Last month, for the first time in much longer than I care to admit, I finally did it. I rode my bike to work.

Years ago, I regularly biked to work, which entailed a mere 4-mile ride on mostly low-traffic roads. It was a convenient and enjoyable way to get to work.

But then things changed. I moved and started a new job and now faced a commute that was twice as long and ended at a downtown Cleveland building that does not provide indoor bike parking or easy-to-access changing areas. While the 8-mile ride wasn’t exactly strenuous, it made my former commute look like a cakewalk. Gradually, as the years passed, I began biking to work less and less, relying on the bus or, occasionally, my car. Before I even realized what had happened, my bike was gathering dust in the basement.

When I finally brushed aside that dust earlier this summer and biked to work, I couldn’t understand why, exactly, I had stopped. Biking put me in a great mood and gave me a sense of accomplishment. Plus, my 16-mile roundtrip commute meant that instead of trying to fit exercise into my schedule, it simply became part of my day. Finally, I saved money on bus fare or gas/parking costs.

Megan Cahill, director of communications for the League of American Bicyclists, a nonprofit membership organization that promotes bicycling through advocacy and education, understands why my bike commute was so exhilarating.

“There are definitely several good things that happen when you bike to work. Number one, you’re instantly going to become happier and healthier,” she explains. “When you get to work you’re refreshed. Employees are more productive, so it’s good for the workplace in general. And you don’t have to pay for gas, you don’t have to pay for parking, you don’t have to be squished on a bus.”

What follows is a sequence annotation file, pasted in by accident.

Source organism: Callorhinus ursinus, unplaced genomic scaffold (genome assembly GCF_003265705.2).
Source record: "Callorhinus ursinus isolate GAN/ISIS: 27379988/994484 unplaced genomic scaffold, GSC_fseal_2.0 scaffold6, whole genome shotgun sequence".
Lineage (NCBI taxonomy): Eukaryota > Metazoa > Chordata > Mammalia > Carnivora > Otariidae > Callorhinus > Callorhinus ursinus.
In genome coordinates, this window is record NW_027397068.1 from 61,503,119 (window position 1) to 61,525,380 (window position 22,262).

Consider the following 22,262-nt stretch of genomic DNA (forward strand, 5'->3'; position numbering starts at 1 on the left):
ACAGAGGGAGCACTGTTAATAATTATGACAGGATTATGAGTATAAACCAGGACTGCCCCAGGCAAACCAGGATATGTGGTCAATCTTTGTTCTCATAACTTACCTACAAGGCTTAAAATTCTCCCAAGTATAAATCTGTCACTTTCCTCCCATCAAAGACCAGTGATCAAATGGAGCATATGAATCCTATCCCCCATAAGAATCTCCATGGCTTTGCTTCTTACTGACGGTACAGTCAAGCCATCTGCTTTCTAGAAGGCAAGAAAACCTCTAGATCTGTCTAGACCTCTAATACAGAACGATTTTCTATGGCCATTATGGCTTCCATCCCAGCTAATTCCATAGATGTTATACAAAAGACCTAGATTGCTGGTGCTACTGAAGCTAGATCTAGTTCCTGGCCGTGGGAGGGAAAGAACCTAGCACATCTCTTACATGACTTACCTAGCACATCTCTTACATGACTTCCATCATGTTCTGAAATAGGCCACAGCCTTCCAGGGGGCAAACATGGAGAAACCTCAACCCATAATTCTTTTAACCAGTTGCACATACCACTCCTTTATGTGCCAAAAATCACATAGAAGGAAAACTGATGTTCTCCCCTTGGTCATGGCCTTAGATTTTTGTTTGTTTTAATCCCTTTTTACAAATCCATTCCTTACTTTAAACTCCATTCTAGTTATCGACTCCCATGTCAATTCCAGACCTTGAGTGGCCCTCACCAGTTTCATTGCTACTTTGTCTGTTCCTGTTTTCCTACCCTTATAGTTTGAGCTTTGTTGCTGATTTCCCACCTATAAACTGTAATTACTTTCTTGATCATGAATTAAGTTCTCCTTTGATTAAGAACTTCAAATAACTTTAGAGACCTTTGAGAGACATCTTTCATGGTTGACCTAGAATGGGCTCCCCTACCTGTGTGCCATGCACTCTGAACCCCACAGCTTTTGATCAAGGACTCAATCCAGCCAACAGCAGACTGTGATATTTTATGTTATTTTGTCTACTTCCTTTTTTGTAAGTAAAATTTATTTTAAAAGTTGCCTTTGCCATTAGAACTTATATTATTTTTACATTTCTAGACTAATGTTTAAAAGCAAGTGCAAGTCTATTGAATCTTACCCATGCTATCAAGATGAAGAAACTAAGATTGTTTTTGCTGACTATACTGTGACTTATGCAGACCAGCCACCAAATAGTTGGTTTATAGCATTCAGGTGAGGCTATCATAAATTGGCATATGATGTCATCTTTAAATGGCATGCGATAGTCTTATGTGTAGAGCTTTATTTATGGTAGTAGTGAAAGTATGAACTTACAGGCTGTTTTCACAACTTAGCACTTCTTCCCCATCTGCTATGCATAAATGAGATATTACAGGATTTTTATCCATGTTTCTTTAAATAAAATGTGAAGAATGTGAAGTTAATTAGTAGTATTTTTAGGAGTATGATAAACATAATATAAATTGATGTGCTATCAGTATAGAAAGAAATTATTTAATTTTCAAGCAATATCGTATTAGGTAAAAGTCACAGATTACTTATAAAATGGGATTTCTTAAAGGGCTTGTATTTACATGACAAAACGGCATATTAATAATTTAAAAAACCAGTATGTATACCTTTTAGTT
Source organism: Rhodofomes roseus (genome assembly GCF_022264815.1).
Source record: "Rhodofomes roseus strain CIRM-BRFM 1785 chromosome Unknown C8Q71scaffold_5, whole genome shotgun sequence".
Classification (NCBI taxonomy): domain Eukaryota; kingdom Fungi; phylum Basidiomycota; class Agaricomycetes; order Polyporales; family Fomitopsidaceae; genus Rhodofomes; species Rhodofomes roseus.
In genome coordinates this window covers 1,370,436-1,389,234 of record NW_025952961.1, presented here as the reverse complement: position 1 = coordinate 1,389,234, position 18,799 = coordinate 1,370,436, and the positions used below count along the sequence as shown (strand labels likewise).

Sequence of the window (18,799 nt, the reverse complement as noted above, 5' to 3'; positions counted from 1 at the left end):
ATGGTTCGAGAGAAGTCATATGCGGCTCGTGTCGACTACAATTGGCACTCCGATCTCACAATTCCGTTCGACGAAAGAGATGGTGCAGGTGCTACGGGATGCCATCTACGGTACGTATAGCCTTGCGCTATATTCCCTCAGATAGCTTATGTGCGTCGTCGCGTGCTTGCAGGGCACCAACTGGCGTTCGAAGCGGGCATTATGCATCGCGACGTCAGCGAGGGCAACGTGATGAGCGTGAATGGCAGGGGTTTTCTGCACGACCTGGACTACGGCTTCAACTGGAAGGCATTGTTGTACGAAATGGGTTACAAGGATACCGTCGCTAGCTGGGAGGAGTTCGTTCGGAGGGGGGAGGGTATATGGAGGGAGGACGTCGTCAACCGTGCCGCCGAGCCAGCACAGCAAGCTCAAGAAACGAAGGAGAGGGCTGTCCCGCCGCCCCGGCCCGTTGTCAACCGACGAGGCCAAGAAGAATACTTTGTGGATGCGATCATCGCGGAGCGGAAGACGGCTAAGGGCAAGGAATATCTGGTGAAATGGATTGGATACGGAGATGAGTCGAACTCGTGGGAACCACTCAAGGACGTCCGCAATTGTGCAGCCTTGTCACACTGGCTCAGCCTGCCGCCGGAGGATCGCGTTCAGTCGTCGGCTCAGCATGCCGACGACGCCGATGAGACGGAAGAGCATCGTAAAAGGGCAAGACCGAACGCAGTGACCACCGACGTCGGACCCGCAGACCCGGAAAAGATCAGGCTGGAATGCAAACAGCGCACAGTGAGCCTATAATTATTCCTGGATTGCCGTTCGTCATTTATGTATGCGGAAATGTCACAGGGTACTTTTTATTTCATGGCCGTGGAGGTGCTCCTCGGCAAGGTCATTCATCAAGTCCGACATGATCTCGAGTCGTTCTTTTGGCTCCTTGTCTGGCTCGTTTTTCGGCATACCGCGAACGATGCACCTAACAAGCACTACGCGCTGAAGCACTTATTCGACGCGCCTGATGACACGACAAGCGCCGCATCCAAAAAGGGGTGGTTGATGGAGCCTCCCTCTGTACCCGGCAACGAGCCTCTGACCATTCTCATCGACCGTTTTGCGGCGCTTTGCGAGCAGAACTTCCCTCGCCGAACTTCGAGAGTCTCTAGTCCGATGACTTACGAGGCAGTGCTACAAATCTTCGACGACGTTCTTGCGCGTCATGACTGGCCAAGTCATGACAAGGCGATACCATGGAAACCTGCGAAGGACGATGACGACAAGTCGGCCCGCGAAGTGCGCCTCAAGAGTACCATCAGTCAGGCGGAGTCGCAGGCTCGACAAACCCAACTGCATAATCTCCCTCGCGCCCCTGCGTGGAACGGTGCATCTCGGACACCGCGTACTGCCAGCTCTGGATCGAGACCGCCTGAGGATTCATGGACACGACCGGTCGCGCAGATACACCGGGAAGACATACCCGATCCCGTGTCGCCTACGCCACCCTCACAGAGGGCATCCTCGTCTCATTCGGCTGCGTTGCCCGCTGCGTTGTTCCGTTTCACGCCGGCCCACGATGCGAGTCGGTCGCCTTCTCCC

But before you wheel out that bike, make sure you’re prepared and safe.

“For the new or returning rider, it’s definitely important to familiarize yourself with your bicycle, the local traffic laws and basic safety,” Cahill says.

In addition to pointing interested bike commuters to the League’s Web site, http://www.bikeleague.org, for more information and safety considerations, Cahill shared the League’s top tips for bicycle commuters:

1. Follow the law. Bike commuters have the same rights and duties as drivers. That means riding on the right side of the road – not the sidewalk – and following the same traffic laws.

2. Be predictable. Be clear and concise when riding. Signal when you’re going to stop or turn. Don’t swerve or weave between traffic.

3. Be conspicuous. Help drivers notice you. Wear bright clothing, use reflectors (or lights, if commuting during dark hours), make eye contact with drivers and ride on the right side of the road. “When you’re on the sidewalk, you’re not predictable or conspicuous,” Cahill stresses.

4. Think ahead. Be defensive and anticipate what pedestrians or drivers might do next. Watch for potholes or other obstacles in the road.

5. Ride ready. Give your bicycle a safety check. Make sure the tires are properly inflated and that everything is running smoothly. Carry any tools you might need, always have a spare tube and, most importantly, wear a helmet.

6. Keep your cool. If you remain calm in the face of road rage, you’ll not only stay safer, but you also will enjoy your commute more.

Cahill assures first-time bike commuters that they will grow comfortable the more often they ride. To get started, she suggests the buddy system – ride to work with another coworker or, preferably, an experienced commuter.

For their part, employers can encourage this healthy, productivity-building commuting option in their workplaces by participating in Bike to Work Day, which is held on the third Friday of every May. Employers also can urge workers to hop on their bicycles by providing safe bike parking and locker rooms or convenient changing areas.

As for me? I’ll see you on the road. I’ll be the one wearing the helmet and arriving at work energized and ready to start the day.